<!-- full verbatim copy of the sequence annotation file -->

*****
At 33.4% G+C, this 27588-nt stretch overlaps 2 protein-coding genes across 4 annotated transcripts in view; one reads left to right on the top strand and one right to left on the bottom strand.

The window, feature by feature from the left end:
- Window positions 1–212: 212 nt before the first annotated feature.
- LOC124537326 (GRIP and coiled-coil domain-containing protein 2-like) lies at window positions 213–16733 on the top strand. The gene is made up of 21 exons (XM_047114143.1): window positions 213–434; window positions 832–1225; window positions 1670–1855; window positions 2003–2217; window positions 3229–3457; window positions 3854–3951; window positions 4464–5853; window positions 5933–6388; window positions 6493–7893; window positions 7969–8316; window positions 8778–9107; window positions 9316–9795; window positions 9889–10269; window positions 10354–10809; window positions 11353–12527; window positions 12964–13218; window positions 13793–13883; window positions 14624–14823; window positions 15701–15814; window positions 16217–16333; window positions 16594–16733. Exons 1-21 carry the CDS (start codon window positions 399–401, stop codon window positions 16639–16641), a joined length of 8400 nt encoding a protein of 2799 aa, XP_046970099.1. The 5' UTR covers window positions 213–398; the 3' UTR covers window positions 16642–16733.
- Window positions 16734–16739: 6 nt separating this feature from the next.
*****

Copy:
At 33.4% G+C, this 27588-nt stretch overlaps 2 protein-coding genes across 4 annotated transcripts in view; one reads left to right on the top strand and one right to left on the bottom strand.

The window, feature by feature from the left end:
- Window positions 1–212: 212 nt before the first annotated feature.
- LOC124537326 (GRIP and coiled-coil domain-containing protein 2-like) lies at window positions 213–16733 on the top strand. The gene is made up of 21 exons (XM_047114143.1): window positions 213–434; window positions 832–1225; window positions 1670–1855; window positions 2003–2217; window positions 3229–3457; window positions 3854–3951; window positions 4464–5853; window positions 5933–6388; window positions 6493–7893; window positions 7969–8316; window positions 8778–9107; window positions 9316–9795; window positions 9889–10269; window positions 10354–10809; window positions 11353–12527; window positions 12964–13218; window positions 13793–13883; window positions 14624–14823; window positions 15701–15814; window positions 16217–16333; window positions 16594–16733. Exons 1-21 carry the CDS (start codon window positions 399–401, stop codon window positions 16639–16641), a joined length of 8400 nt encoding a protein of 2799 aa, XP_046970099.1. The 5' UTR covers window positions 213–398; the 3' UTR covers window positions 16642–16733.
- Window positions 16734–16739: 6 nt separating this feature from the next.